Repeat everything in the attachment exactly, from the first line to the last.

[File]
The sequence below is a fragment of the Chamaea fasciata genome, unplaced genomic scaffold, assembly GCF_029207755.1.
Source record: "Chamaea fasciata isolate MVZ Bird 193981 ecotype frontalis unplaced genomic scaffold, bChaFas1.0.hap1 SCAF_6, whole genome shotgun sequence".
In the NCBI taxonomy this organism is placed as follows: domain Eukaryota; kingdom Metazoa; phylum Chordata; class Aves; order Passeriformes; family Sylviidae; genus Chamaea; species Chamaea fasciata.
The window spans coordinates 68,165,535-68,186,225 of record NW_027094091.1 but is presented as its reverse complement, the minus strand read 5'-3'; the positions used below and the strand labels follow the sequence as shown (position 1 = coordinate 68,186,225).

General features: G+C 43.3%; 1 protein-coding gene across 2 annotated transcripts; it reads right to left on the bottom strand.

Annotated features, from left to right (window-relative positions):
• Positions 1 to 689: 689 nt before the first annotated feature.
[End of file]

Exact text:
The sequence below is a fragment of the Chamaea fasciata genome, unplaced genomic scaffold, assembly GCF_029207755.1.
Source record: "Chamaea fasciata isolate MVZ Bird 193981 ecotype frontalis unplaced genomic scaffold, bChaFas1.0.hap1 SCAF_6, whole genome shotgun sequence".
In the NCBI taxonomy this organism is placed as follows: domain Eukaryota; kingdom Metazoa; phylum Chordata; class Aves; order Passeriformes; family Sylviidae; genus Chamaea; species Chamaea fasciata.
The window spans coordinates 68,165,535-68,186,225 of record NW_027094091.1 but is presented as its reverse complement, the minus strand read 5'-3'; the positions used below and the strand labels follow the sequence as shown (position 1 = coordinate 68,186,225).

General features: G+C 43.3%; 1 protein-coding gene across 2 annotated transcripts; it reads right to left on the bottom strand.

Annotated features, from left to right (window-relative positions):
• Positions 1 to 689: 689 nt before the first annotated feature.